With the Comcast acquisition and opposition to it, there is every reason to believe old regulatory theory will be applied to keep the content flowing and to make us happy. The Guardian reported results from a court case, noting that the court "reaffirm[ed] that the commission had authority to regulate broadband access under Section 706 of the Telecommunications Act of 1996, and the FCC will use that authority to review how it can bring back non-discrimination and no-blocking regulations while complying with the order." Italics added.
Bringing back non-discrimination and non-blocking is a way to guarantee televisual equality, in the constructivist language of mainstream US law.
Here's the thing: Everyone agrees that consumers should be happy and nothing is more unhappy-making than not being able to get your favorite TV program. This is an important cultural aspect of telecommunication policy making - the pursuit of televisual happiness. (In the 1936 Telecommunication Act it was the pursuit of audio-telephone happiness.)
Cultural aspects of telecommunication policy express the core of American values, constitutionally codified in that telling, yet ambiguous phrase, "the pursuit of happiness." My view is that happiness as conceived in this regard is unattainable, which is why the phrase is so perfect. It is in the "pursuit" that American culture revels, not the realisation of happiness.
Customers, end-users, will probably have the costs of content of the new Comcast network passed to them. The possibility here is that the price tiering that already exists based on end-users ability to pay, will become more segmented. This is what stands out in the ZDNet report and the Comcast case - how quickly this deal will be profitable as costs are passed to consumers who will pay up, while the business costs of both companies are reduced through the merger and reduction of competition. (Comcast reports EBITDA margins of 41.1% and Time-Warner 36.1%. It's a good business!)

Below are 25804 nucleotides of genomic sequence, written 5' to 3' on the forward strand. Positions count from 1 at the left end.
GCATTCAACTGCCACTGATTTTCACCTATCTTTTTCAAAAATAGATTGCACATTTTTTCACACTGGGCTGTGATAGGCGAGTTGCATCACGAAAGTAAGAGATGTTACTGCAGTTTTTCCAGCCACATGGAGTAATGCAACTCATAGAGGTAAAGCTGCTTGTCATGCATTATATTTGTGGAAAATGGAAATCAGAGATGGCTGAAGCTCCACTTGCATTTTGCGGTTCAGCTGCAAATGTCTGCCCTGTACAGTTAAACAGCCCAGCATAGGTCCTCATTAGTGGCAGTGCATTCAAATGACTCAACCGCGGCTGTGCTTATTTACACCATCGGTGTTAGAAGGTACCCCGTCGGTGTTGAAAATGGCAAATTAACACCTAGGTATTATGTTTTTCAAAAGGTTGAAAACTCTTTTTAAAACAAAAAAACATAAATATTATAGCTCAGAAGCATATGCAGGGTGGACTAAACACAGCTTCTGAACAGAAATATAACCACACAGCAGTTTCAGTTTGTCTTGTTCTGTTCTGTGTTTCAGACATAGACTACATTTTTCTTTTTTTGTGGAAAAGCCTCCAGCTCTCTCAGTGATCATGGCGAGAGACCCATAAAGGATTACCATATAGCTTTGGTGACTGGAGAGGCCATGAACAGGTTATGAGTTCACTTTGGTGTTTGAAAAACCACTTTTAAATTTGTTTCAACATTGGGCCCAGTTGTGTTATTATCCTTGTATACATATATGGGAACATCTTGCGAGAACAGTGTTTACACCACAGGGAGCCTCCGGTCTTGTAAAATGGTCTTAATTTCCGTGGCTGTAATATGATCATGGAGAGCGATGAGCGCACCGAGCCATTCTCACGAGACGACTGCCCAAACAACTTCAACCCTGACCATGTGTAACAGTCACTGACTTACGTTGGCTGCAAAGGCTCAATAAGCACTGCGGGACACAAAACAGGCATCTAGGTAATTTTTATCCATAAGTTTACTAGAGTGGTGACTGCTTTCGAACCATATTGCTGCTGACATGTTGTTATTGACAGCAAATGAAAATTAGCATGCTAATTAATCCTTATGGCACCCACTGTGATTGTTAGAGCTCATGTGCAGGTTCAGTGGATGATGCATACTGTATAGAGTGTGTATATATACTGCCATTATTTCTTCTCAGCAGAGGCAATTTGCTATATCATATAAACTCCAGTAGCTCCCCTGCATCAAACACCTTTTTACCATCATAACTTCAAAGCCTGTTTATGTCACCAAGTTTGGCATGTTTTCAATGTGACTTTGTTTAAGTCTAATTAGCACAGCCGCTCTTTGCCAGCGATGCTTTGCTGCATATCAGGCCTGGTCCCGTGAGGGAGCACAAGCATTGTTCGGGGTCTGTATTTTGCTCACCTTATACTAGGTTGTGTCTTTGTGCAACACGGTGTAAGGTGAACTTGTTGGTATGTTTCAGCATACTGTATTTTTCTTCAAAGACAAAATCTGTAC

Those in wealthy neighbourhoods and cities will: a. have the ability to pay - be able to accept the cost increases; b. have the infrastructure in their neighborhoods because they are the neighborhoods where people can pay the higher fees. (Quick question on the relationship of the national infrastructure to national culture: how many people are watching HBO specials in minority and poor neighborhoods, where HBO is not part of broadcast television or basic cable? This split needs more discussion: the culture of the upper middle class and the other.)
There is a third consideration for public interest reasons: the Federal Communication Commission has signalled the introduction of regulations in the new vertically integrated scenario.FCC Chair on regulating The carriers, such as Verizon, hate this. And rightly so. Regulation undoes the cowboys, it can insist on the public interest which becomes a tool for public discourse about the infrastructure, the nation and culture.
One other matter of note: Watch the FCC and its opponents closely in the debate about reintroducing regulation. What happens in the FCC can translate into national infrastructure debates outside the US.